Separating what’s cool from what’s useful in emerging tech and digital media
Walking around the South by Southwest (SxSW) conference and festival is like stepping into the future – a very busy and energetic future. Set among a landscape of free food, giveaways and parties, everywhere you look is a hive of activity, whether it’s an ambitious start-up fighting for the attention of venture capitalists or big established software companies jostling for this year’s most innovative platform.
Given it’s probably the only place on Earth where you will see someone wearing Google Glass while taking cash out of a Bitcoin ATM, the event is a unique preview of the future, presenting the technologies the mainstream will be exploiting, employing, owning and wearing in the years to come.
Of the wealth of ideas to come from the event, each year there are some clear highlights which in all likelihood will become the framework of the digital reality of our future.
From the 2014 conference these are my five key takeaways and highlights:
Wearables and their privacy issues
Clearly this year’s biggest and most exciting topic. Wearable technology attracted a lot of attention at SxSW in the past couple of years.
Interestingly, in 2014, while many people continue to focus on the capabilities of new devices, many more were focused on the privacy issues that may come to define these devices. The reality is that a lot of experimentation is being done and nothing is scalable yet. Google Glass for instance is still two to three years from hitting the mainstream.
UX and QA mature as practice areas
Did you know about 56% of time or budget wastage in digital projects originates in the requirement or briefing phase? With so much more of a marketing department’s budget being shifted to digital, the SxSW team responded by opening up discussions about user experience (UX) and quality assurance (QA) on the main stage. This deserves a topic of its own, but the mindset for your next digital project is to ‘Shift Left’ whenever possible and to be guided by simplicity, mobile-first design and QA across all phases of digital project.
Smart data: size doesn’t matter
If big data was on centre stage last year, in 2014 data analysis and actionable Insights (smart data) has taken its place. Subsets of ‘data’ were discussed including interpreting users intention (intention to purchase, intention of churn), emotion rather than sentiment and personality characteristics and traits.
I was impressed with the level of innovation in this field. From IBM being able to discern 57 personality traits for a person based on their last 200 tweets, Semantria and its ability to predict intention from a social footprint and SocialPulse.co data-mining and profiling web users based on their Facebook Graph.
When it comes to reporting what all this data means and converting it into actionable insights, the art of storytelling should be your first port of call. Go to gapminder.org and watch one of the videos from the statistical ‘Zen Master’ Hans Rosling and you will understand what I mean!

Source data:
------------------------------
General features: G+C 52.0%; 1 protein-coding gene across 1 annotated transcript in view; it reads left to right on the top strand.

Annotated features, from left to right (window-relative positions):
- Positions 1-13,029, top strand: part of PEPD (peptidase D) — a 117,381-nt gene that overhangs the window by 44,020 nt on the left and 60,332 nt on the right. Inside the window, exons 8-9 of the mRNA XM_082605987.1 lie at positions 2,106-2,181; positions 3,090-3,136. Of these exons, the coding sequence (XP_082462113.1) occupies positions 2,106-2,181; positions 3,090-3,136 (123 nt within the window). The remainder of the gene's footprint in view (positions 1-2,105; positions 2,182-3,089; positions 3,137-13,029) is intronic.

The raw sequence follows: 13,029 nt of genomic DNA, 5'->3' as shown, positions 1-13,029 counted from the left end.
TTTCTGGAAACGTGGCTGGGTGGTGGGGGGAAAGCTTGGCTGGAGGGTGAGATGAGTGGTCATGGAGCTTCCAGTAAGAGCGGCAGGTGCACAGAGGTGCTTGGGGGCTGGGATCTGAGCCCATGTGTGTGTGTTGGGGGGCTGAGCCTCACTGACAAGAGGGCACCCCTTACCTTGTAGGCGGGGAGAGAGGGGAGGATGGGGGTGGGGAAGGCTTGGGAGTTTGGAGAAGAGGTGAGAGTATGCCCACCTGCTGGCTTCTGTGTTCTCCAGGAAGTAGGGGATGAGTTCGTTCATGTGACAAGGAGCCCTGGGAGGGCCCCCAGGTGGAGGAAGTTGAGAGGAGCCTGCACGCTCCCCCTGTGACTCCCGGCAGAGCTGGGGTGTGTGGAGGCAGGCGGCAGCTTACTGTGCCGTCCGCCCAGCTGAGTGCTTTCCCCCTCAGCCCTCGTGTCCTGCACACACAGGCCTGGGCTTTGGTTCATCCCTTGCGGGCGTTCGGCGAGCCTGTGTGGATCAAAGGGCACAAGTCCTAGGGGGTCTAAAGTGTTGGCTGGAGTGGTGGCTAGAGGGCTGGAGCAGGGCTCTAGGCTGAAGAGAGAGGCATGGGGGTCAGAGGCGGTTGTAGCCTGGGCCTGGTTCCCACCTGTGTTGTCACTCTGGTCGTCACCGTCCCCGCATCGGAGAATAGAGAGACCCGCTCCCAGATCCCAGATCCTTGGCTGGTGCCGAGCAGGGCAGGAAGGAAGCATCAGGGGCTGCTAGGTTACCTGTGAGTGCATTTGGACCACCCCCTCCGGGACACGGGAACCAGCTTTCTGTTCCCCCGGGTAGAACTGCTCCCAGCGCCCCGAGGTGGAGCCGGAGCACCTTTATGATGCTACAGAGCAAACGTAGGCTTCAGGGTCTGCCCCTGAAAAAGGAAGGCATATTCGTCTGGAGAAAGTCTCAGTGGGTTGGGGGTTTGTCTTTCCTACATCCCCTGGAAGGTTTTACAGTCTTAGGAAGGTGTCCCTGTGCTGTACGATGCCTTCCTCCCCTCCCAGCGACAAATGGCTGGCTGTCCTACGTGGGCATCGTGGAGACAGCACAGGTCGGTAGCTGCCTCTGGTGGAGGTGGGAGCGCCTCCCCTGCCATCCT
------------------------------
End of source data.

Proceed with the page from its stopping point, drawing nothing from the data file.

Content and social media
Content generation and governance is a global challenge for marketers. Most enterprises have a challenge integrating marketing efforts across the organisation and it’s becoming harder and harder to build scale in content production and governance.
A logical solution is to apply proper technology to control and nurture the process with business delegations across departments. As the content discipline evolves we should see more of trends like, local targeting, workforce and consumer involvement in content creation, real time and events triggers.
Beacons are a low-cost piece of hardware – small enough to attach to a wall or table – low-energy Bluetooth connections to transmit messages or prompts directly to a smartphone or tablet. They are believed to be the next gadget to transform home automation systems and how retailers, event venues, enterprises, and educational institutions communicate with people indoors. The case of MLB Stadiums in the United States became the case in point for usage of this technology.
As marketers, it is fundamental for us to recognise the difference between what is cool and useful and to distinguish between strategy and execution as many of these new technologies offer awesome opportunities for creative execution, but may lack in business relevance.
I often get asked about the benefits of new apps, social and mobile technologies. While many of the latest fads – like Snapchat – may well provide some good tactical marketing opportunities for certain brands, asking if they collaborate to the bottom line or improve processes is key. If we look to the past rather than the future for a moment we can see that not all emerging digital tools and technologies will turn out to be the next big thing.
Lucio Ribeiro is strategist at Online Circle Digital, helping business to navigate between cool and useful in digital.